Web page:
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Black and Blue (Homicide: Life on the Street)

"Black and Blue" is the third episode of the second season of the American police drama television series Homicide: Life on the Street, and the twelfth overall episode of the series. It originally aired on NBC in the United States on January 20, 1994. In the episode, Pembleton aggressively investigates what he believes to be a police-related shooting. Amid pressure from Gee to pursue civilian suspects, Pembleton elicits a successful confession from an innocent man, leaving Gee feeling conflicted. Directed by Chris Menaul, the episode's teleplay was written by James Yoshimura based on a story by series executive producer Tom Fontana.

"Black and Blue"
Homicide: Life on the Street episode
Episode no.Season 2
Episode 3
Directed byChris Menaul
Story byTom Fontana
Teleplay byJames Yoshimura
Cinematography byJean de Segonzac
Production code202
Original air dateJanuary 20, 1994
Guest appearance(s)
Episode chronology
← Previous
"See No Evil"
Next →
"A Many Splendored Thing"
List of Homicide: Life on the Street episodes
List of Homicide: Life on the Street episodes

Yoshimura considered "Black and Blue" the favorite script he wrote for Homicide. Pembleton's investigation was based on a real-life investigation into a suspicious shooting featured in David Simon's non-fiction book Homicide: A Year on the Killing Streets, on which the Homicide series was based. However, fictional elements like Howard's romantic interest in the perpetrator were added so more cast members could be part of the story. Detectives from the Baltimore Police Department wrote a letter of formal protest to executive producer Barry Levinson over the negative portrayal of police in the episode.

"Black and Blue" featured Julianna Margulies as a waitress who befriends Bolander and Isaiah Washington as an innocent man who Pembleton tricks into confessing to murder. Mel Proctor, home team sports announcer for the Washington Bullets, also reprised his recurring role as reporter Grant Besser. According to Nielsen Media Research, the episode was seen by 10.83 million household viewers, a drop from the previous episode "See No Evil". It received generally positive reviews, with critics particularly praising the performance of Andre Braugher.

Plot summaryEdit

Pembleton (Andre Braugher) continues his investigation into the shooting death of small-time drug peddler Charles Courtland Cox, who he suspects was killed by police during a botched crackhouse raid. As the involved police officers turn over their guns for testing, the press reports heavily on the story, which results in pressure from the department heads to solve the case. Pembleton aggressively questions several officers, but none are cooperative. Gee (Yaphet Kotto) is angry with Pembleton's focus on the police and demands civilian suspects be pursued. Howard (Melissa Leo) and Bayliss (Kyle Secor) canvas the neighborhood of the shooting and find most residents do not trust the police, who they feel are responsible for the death of one of their own. However, one woman named Dale (June Thorne) tells Bayliss her grandson, Lane Staley (Isaiah Washington) witnessed the shooting. Staley is brought in to the station for questioning and, while Pembleton plans to question him as an eyewitness, Gee demands he be treated as a suspect.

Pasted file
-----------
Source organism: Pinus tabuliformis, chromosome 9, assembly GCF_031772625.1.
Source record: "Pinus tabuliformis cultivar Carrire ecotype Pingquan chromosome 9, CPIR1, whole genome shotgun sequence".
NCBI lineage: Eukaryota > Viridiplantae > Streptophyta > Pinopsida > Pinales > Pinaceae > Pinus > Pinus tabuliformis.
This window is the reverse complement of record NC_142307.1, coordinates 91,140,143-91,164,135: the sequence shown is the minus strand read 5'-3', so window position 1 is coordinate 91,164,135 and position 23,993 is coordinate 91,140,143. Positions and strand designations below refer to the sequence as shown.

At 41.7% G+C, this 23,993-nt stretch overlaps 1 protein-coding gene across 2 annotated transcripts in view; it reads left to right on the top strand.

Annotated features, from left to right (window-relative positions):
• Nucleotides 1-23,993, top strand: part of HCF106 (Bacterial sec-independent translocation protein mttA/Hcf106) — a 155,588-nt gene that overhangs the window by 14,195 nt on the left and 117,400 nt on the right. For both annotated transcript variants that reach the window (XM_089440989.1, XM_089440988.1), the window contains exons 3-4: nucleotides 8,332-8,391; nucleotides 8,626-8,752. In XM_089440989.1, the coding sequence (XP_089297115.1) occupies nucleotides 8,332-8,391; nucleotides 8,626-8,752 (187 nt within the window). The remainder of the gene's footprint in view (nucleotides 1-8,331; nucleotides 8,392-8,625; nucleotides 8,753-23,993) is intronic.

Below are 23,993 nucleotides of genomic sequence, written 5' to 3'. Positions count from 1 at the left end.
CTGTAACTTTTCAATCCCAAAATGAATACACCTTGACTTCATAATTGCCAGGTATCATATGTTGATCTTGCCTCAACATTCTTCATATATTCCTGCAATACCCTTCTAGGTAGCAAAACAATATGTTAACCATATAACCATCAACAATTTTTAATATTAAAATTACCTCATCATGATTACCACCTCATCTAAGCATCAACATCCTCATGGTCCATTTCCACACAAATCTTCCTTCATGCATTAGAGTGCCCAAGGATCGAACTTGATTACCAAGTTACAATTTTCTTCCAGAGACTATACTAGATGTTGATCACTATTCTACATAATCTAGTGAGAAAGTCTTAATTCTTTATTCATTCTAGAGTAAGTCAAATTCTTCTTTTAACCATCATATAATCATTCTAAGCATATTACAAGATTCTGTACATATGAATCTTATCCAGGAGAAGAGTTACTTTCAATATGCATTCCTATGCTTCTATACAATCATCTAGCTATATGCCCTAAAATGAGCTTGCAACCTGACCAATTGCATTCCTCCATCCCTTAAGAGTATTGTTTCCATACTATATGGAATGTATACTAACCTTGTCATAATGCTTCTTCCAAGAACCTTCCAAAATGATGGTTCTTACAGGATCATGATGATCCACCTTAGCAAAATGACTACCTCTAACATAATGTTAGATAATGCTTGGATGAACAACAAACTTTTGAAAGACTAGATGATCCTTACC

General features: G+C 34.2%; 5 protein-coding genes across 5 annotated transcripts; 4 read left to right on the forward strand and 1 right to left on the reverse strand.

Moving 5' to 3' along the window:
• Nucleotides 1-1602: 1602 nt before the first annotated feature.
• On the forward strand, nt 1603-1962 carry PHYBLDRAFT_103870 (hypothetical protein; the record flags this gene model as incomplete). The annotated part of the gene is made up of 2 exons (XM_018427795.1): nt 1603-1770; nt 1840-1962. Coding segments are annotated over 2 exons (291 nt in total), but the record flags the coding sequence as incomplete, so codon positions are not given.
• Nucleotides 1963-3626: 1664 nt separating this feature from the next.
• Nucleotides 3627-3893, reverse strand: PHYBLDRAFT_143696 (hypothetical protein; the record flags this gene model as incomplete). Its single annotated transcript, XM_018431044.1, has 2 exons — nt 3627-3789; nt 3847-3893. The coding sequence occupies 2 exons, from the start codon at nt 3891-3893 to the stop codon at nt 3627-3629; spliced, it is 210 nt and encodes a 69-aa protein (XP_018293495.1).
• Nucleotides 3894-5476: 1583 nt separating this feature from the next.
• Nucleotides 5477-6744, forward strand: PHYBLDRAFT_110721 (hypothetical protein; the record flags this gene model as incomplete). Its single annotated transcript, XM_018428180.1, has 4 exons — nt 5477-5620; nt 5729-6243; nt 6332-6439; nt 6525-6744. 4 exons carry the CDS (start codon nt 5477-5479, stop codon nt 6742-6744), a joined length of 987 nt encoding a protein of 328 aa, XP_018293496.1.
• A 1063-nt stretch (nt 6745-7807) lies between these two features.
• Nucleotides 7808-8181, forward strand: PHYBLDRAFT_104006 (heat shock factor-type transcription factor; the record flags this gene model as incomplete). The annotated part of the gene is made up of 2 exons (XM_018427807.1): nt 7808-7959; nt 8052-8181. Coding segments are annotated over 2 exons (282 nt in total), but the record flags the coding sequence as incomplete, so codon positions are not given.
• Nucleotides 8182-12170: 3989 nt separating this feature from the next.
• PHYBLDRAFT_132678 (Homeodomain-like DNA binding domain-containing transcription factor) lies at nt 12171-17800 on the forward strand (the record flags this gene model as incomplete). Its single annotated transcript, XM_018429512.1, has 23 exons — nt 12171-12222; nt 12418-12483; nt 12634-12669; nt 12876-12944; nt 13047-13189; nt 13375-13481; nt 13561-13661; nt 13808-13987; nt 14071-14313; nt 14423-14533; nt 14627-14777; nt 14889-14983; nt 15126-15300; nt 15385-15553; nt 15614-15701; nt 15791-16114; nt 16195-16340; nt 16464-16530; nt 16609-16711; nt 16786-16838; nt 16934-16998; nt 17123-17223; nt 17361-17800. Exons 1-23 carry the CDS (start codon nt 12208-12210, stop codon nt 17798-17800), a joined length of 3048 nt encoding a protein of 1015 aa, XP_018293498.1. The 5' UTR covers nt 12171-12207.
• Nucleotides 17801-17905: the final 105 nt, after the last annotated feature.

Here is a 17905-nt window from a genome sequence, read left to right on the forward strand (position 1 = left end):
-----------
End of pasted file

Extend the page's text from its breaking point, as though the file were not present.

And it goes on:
Frustrated that Gee refuses to consider the possibility of a police shooting, Pembleton assures him he will get a confession out of Staley, whether he did it or not. Pembleton starts the interrogation calm and polite, but gradually becomes angrier, frightening Staley. Pembleton makes him feel responsible for allowing Cox to be at the crackhouse, and uses that guilt to break Staley down and confess, even though he is obviously innocent. Pembleton gives the confession to Gee, who is conflicted, especially when Pembleton compares it to past police practices of white detectives getting confessions from black suspects no matter what the cost. Ultimately, Gee tears up the confession and instead visits Staley at jail. Staley admits to Gee that Lt. Jimmy Tyron (Michael S. Kennedy) shot Cox in the back without warning while Cox was running away. Pembleton and Bayliss arrest Tyron at his home, where they confiscate a gun and bullets that appear to match those used against Cox. The arrest deeply saddens Howard, who had previously had an affair with Tyron. The affair ended because Tyron was married with children, but Howard continues to harbor romantic feelings for him.